The most exciting space news since my last post on March 20th of course was the launch of Soyuz TMA-16M last Friday. Here’s a video of the launch. More on what’s been going on ISS under “In Orbit”, below.

Down to Earth

United Space Alliance is having a public contest to vote on the name of their new rocket, which they hope will replace their medium lift Atlas V and Delta IV rockets by the 2020s.

Speaking of naming contests, the SETI Institute has launched the “Our Pluto” campaign for the public to help suggest names for features on Pluto, which will soon be discovered by the New Horizons spacecraft. From what I can tell, NASA and the IAU are onboard, so the names may actually become official.

Ellington Airport, just a few miles from the Johnson Space Center, has a new agreement with Sierra Nevada Corporation to land unmanned Dream Chaser spaceplanes here in Houston. If Sierra Nevada is awarded the CRS-2 contract, this could provide a nice logistical advantage for the ISS program.

The next SpaceX Falcon 9 launch, which is another cargo resupply flight to ISS, has been delayed to April 13 (a 3-day slip).

NASA has selected “Option B” for the Asteroid Redirect Mission (ARM). The mission will involve an unmanned robotic mission retrieving a small boulder from the surface of a Near Earth Object (NEO) which will be visited later by astronauts in lunar orbit.

In Orbit

Lots of rocket launches in late March, in addition to the Soyuz launch that sent Scott Kelly, Mikhail Kornienko, and Gennady Padalka to ISS. The list of launches includes: an Atlas V with a new GPS satellite, A Japanese reconnaissance satellite on an H-II rocket, two European Galileo navigation satellites on a Soyuz rocket, and at least one other Indian, Russian, and Chinese rocket. The Chinese launch reportedly included a test flight of a new mini-space plane. The number of rocket launches this year now stands at 21 to orbit, with no failures.

As for that Soyuz flight to the ISS, it was a picture perfect launch, rendezvous, and docking, with Kelly and crewmates arriving at ISS only 6 hours after departing Kazakhstan. The number of humans off-world is now back up to 6, and the number of people tweeting from space is now at 4, with Kelly joining Cristoforetti, Virts, and Shkaplerov. Here’s a sample of their recent posts:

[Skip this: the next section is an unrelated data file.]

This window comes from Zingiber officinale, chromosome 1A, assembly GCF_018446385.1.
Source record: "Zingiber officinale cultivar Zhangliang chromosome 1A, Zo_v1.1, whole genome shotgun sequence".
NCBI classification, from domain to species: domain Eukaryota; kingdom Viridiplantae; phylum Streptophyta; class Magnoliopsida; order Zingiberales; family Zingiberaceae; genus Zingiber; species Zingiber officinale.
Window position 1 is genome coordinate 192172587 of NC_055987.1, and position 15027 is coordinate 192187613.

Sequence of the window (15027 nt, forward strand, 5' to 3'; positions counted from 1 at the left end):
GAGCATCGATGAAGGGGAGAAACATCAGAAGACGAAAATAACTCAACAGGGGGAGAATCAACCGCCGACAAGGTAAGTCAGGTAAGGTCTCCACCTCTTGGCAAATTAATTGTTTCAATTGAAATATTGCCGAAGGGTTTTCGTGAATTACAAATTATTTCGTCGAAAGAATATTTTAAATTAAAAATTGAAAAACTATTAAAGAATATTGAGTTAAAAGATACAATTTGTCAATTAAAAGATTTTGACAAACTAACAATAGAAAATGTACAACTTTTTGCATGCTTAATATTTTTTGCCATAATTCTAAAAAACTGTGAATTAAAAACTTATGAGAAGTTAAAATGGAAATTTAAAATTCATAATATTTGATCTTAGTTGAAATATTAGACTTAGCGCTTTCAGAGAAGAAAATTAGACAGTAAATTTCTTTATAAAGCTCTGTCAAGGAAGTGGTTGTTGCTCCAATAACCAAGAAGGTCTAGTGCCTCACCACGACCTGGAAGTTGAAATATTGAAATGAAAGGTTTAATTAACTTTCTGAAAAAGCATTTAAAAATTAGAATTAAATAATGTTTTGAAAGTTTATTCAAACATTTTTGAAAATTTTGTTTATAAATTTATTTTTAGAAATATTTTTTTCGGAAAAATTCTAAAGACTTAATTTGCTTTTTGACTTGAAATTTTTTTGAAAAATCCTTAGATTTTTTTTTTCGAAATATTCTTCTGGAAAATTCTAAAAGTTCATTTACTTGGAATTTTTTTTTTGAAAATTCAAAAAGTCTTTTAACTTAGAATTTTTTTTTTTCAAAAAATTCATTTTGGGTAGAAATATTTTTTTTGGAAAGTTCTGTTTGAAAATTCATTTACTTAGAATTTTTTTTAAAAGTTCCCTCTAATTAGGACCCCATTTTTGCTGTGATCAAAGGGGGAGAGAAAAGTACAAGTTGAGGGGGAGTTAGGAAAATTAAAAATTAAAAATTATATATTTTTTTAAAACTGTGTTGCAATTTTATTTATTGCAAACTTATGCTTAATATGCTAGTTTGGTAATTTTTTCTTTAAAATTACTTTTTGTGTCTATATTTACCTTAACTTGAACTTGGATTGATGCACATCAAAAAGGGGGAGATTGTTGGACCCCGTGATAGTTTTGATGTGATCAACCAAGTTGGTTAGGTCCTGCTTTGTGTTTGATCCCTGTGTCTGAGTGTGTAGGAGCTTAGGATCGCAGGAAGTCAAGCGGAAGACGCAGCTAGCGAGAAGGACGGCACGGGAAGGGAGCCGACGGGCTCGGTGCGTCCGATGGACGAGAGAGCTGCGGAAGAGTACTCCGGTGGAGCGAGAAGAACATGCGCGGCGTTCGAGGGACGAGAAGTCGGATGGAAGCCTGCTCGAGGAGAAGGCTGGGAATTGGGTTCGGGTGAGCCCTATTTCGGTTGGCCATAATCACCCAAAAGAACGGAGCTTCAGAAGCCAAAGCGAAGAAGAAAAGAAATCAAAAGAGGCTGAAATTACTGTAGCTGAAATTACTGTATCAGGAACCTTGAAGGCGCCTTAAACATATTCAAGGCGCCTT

Around the Solar System

The annual Lunar and Planetary Science conference took place in March, which usually means interesting news from spacecraft exploring the solar system. Some of the best stories from this year’s LPSC are:

Out There

I was excited to learn that there are still astronomers diligently watching the Alpha Centauri system, with HST even, to try to confirm the potential worlds detected orbiting there several years ago. The latest data indicates that perhaps there are two worlds, not just one, orbiting Alpha Centauri B. Unfortunately, the data is not strong enough to say they are there for sure… yet.

Weekly Links

Down to Earth

February 2nd is “budget day”: when NASA will announce the preliminary 2016 budget request for the agency as proposed by the White House.

Rookie European astronaut Andreas Mogensen has been posting video blogs of his training for launch. The latest entry is posted from Moscow and focuses on the Sokol spacesuit which is worn in the Soyuz.

The European Space Agency has a new unmanned spaceplane they plan to launch on a technology demonstration on February 11th. The IXV, or Intermediate Experimental Vehicle, has been undergoing launch preparations at the launch site in French Guinea.

Speaking of ESA, here’s their Week In Images, which is always a good click.

SpaceX has announced in a statement on their website that they are essentially dropping their lawsuit against the U.S. Air Force over the Evolved Expendable Launch Vehicle (EELV) contract which awarded 36 rocket launches to United Launch Alliance (ULA). SpaceX and USAF have apparently made a deal which allows USAF to honor current contracts with ULA but also work to certify SpaceX’s rockets soon and open competition to them for future payloads.